Iliac Vein Compression Can Lead to Blood Clot Recurring in Legs
May-Thurner Syndrome, also commonly known as iliac vein compression is an overlooked diagnosis that poses as an anatomical risk factor for deep venous thrombosis of the lower extremity.
This rare condition was described by May and Thurner in 1957 as compression of the left common iliac vein by the contralateral right common iliac artery against the posterior fifth lumbar vertebral body resulting in venous outflow obstruction.
DVT is more common in women and 72% of women diagnosed with May-Thurner Syndrome are relatively young between the ages of 20 and 50 years. The three stages of untreated iliac venous compression are characterized as an initial asymptomatic phase to gradual venous spur and fibrous shelf formation within the walls of the vein with an increased disposition to DVT, which can eventually progress to deep vein thrombosis of the lower extremity.
Medical studies show that May-Thurner Syndrome is 18% to 49% in individuals with left leg DVT, however, the clinical incidence of DVT related to May-Thurner Syndrome ranges between 2% and 3%.
One of the reasons for the under-diagnosis of this condition is thought to be the prevalence of other more recognizable risk factors for DVT in legs. Oftentimes no further workup is pursued once an identifiable cause of DVT is recognized.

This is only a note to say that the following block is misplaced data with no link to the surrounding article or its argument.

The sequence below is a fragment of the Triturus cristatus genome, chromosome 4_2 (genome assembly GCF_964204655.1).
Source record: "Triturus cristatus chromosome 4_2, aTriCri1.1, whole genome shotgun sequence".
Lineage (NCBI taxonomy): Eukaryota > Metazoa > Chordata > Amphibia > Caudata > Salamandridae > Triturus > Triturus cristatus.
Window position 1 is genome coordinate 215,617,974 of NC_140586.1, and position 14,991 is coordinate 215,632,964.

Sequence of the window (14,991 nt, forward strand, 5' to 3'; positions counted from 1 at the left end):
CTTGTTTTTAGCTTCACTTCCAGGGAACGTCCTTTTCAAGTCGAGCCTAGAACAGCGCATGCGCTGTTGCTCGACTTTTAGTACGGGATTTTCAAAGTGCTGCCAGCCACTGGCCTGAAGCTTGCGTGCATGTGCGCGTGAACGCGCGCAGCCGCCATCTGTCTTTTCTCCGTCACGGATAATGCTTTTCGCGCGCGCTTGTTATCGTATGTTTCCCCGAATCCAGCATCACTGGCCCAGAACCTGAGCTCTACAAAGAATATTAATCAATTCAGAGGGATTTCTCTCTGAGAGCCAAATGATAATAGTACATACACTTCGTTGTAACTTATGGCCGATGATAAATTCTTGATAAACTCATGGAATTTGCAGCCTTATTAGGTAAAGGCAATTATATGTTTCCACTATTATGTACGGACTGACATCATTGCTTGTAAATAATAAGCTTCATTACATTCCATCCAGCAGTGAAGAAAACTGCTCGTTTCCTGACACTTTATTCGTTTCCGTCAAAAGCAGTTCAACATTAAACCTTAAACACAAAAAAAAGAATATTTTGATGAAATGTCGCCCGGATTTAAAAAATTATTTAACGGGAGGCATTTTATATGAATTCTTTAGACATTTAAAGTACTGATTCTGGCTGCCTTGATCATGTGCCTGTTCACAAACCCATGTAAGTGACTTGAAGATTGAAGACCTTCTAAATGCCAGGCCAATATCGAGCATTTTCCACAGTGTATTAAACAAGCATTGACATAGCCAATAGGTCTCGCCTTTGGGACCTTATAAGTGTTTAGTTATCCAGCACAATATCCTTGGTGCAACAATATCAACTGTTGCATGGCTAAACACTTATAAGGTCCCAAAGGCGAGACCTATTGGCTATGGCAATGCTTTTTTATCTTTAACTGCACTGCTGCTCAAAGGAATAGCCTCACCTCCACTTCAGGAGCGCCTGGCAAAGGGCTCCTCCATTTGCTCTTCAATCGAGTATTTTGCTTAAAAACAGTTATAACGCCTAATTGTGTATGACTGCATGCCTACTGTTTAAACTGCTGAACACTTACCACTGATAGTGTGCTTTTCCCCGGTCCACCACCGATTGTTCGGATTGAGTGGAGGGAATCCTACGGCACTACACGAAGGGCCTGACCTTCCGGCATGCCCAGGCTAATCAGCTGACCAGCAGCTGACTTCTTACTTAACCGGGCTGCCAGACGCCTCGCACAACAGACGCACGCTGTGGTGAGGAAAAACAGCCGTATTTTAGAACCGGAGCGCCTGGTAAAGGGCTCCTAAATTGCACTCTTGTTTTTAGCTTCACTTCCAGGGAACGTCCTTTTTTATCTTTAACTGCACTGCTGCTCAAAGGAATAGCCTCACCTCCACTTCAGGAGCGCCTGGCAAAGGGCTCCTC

Medical studies have shown that unrelieved iliac venous obstruction can lead to DVT (blood clot in legs) recurrence and other complications including post-thrombotic syndrome, venous stasis ulceration, pulmonary emboli, and rare cases, iliac vein rupture. Therefore it is crucial to evaluate for suprainguinal venous outflow obstruction.
After a thorough history and physical exam, the diagnostic work-up includes non-invasive duplex ultrasonography of the abdominal and pelvic area as the initial test.
The gold standard is minimally invasive venography with the utilization of intravascular ultrasound (IVUS) which further delineates the location and extent of compression and/or obstruction. Treatment of DVT (blood clot) associated with May-Thurner Syndrome involves catheter-directed thrombolysis, then a venoplasty (balloon) and venous stenting. This can safely be performed in the outpatient setting such as CVM.
The Center for Vascular Medicine has state-of-the-art technology, along with an independent medical research facility to determine the best treatment options for women suffering from chronic pelvic pain of vascular origin. The doctors use minimally-invasive procedures to treat patients suffering from the disorder. No open surgeries necessary and no hospital stays. Patients can go back to work the next day.